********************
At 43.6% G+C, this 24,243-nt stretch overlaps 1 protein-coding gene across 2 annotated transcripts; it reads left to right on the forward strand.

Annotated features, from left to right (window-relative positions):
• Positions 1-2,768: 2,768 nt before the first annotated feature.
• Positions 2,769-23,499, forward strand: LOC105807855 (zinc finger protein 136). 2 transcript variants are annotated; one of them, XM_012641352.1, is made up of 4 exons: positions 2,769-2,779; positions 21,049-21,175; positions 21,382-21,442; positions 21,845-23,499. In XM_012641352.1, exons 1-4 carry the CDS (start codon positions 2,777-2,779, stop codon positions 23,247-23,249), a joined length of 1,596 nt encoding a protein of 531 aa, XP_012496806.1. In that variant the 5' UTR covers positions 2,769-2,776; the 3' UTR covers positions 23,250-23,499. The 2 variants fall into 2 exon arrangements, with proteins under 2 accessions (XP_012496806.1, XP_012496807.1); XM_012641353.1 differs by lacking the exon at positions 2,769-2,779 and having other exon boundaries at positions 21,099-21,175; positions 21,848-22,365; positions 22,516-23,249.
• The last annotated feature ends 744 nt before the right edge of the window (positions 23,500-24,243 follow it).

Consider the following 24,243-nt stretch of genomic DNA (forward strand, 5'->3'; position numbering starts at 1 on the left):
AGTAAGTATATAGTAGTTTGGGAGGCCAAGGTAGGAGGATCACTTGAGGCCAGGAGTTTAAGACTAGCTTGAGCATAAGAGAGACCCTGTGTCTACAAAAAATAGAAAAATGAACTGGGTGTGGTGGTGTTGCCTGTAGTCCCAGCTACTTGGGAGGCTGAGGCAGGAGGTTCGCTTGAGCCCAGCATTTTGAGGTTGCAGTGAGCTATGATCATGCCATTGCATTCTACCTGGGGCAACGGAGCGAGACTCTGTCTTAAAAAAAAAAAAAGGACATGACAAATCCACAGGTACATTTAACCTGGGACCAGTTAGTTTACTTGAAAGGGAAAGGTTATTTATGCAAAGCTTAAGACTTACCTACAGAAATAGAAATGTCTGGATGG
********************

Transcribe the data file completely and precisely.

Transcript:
At 43.6% G+C, this 24,243-nt stretch overlaps 1 protein-coding gene across 2 annotated transcripts; it reads left to right on the forward strand.

Annotated features, from left to right (window-relative positions):
• Positions 1-2,768: 2,768 nt before the first annotated feature.
• Positions 2,769-23,499, forward strand: LOC105807855 (zinc finger protein 136). 2 transcript variants are annotated; one of them, XM_012641352.1, is made up of 4 exons: positions 2,769-2,779; positions 21,049-21,175; positions 21,382-21,442; positions 21,845-23,499. In XM_012641352.1, exons 1-4 carry the CDS (start codon positions 2,777-2,779, stop codon positions 23,247-23,249), a joined length of 1,596 nt encoding a protein of 531 aa, XP_012496806.1. In that variant the 5' UTR covers positions 2,769-2,776; the 3' UTR covers positions 23,250-23,499. The 2 variants fall into 2 exon arrangements, with proteins under 2 accessions (XP_012496806.1, XP_012496807.1); XM_012641353.1 differs by lacking the exon at positions 2,769-2,779 and having other exon boundaries at positions 21,099-21,175; positions 21,848-22,365; positions 22,516-23,249.
• The last annotated feature ends 744 nt before the right edge of the window (positions 23,500-24,243 follow it).

Consider the following 24,243-nt stretch of genomic DNA (forward strand, 5'->3'; position numbering starts at 1 on the left):
AGTAAGTATATAGTAGTTTGGGAGGCCAAGGTAGGAGGATCACTTGAGGCCAGGAGTTTAAGACTAGCTTGAGCATAAGAGAGACCCTGTGTCTACAAAAAATAGAAAAATGAACTGGGTGTGGTGGTGTTGCCTGTAGTCCCAGCTACTTGGGAGGCTGAGGCAGGAGGTTCGCTTGAGCCCAGCATTTTGAGGTTGCAGTGAGCTATGATCATGCCATTGCATTCTACCTGGGGCAACGGAGCGAGACTCTGTCTTAAAAAAAAAAAAAGGACATGACAAATCCACAGGTACATTTAACCTGGGACCAGTTAGTTTACTTGAAAGGGAAAGGTTATTTATGCAAAGCTTAAGACTTACCTACAGAAATAGAAATGTCTGGATGG